2017 TOP STORIES: Purdue buys Kaplan to expand online offerings

December 30, 2017

Purdue University took a huge leap toward expanding its online education offerings this year with a move higher education officials across the country are watching.

In April, Purdue announced it would acquire the for-profit Kaplan University and eventually rebrand it to include the Purdue name.

The university has hired an outside marketing agency to identify a full name.

Purdue officials—who are calling the school NewU for the moment—said they hope the initiative will address the need for post-secondary education for working adults and others unsuited to traditional campus-based education. It also bolsters Purdue’s online offerings, which have trailed other campuses.

The acquisition of Kaplan includes its 15 campuses, 32,000 online and campus-based students and 3,000 employees.

It was a move some faculty members criticized, in part because they say Kaplan’s reputation doesn’t measure up.

The school and its parent company faced investigations and lawsuits in multiple states regarding hiring and recruitment practices. But Purdue President Mitch Daniels said officials carefully vetted Kaplan and believe it has “by far the best record we could find in the industry.”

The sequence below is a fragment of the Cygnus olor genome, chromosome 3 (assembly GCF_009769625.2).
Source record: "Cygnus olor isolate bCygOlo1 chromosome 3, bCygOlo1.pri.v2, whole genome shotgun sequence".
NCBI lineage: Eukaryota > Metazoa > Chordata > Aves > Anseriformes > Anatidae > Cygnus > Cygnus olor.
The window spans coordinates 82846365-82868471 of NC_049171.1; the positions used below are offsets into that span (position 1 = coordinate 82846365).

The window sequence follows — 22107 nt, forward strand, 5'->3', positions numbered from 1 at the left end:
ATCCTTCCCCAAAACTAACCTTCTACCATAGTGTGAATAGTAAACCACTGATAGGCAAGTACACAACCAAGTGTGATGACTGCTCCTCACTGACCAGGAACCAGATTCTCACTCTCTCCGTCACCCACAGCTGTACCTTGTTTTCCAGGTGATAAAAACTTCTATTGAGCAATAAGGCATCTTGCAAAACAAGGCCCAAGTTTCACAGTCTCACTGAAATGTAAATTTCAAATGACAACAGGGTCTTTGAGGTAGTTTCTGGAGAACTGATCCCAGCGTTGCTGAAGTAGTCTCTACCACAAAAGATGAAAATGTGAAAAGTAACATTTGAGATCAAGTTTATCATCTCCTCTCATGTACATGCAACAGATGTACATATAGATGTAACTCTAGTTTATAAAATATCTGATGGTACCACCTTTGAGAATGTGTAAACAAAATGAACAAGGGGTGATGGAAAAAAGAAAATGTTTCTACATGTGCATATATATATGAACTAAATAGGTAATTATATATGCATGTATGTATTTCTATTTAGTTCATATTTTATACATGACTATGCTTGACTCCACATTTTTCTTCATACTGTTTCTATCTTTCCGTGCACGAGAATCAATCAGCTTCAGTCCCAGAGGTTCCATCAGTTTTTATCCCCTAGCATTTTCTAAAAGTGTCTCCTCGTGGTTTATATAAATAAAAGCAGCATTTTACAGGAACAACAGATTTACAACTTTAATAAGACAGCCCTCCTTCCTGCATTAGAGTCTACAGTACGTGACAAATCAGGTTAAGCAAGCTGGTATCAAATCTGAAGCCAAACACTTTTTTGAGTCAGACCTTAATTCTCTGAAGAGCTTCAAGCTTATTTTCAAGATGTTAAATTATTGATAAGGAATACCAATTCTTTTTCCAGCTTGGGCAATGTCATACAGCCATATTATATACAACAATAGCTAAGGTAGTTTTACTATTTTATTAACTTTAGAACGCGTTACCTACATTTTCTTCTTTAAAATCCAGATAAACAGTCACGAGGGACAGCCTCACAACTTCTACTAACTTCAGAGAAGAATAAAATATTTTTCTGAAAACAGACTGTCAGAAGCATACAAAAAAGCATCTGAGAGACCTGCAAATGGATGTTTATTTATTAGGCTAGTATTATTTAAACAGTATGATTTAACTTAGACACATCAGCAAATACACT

Under the 30-year deal, which is still moving through the approval process, Purdue would pay a symbolic $1 for Kaplan and enter into a somewhat complicated revenue-sharing agreement.

NewU would operate as a public benefit corporation, rather than a public institution. It would rely only on tuition and fundraising to cover expenses; no state revenue would be used.

The new entity will carry the Purdue name while creating and maintaining its own distinct identity, Purdue officials said.

It would primarily function online but would have 15 locations, including one in Indianapolis.

The Indiana Commission for Higher Education approved the deal in August. In September, Purdue received approval from the U.S. Department of Education to move forward with the acquisition. 

One last hurdle remains, though. Purdue needs permission from the Higher Learning Commission, the regional accreditor for both Purdue and Kaplan universities. 

Officials from the commission visited Purdue’s campus at the end of October, and the group is expected to make a decision at a meeting in February.


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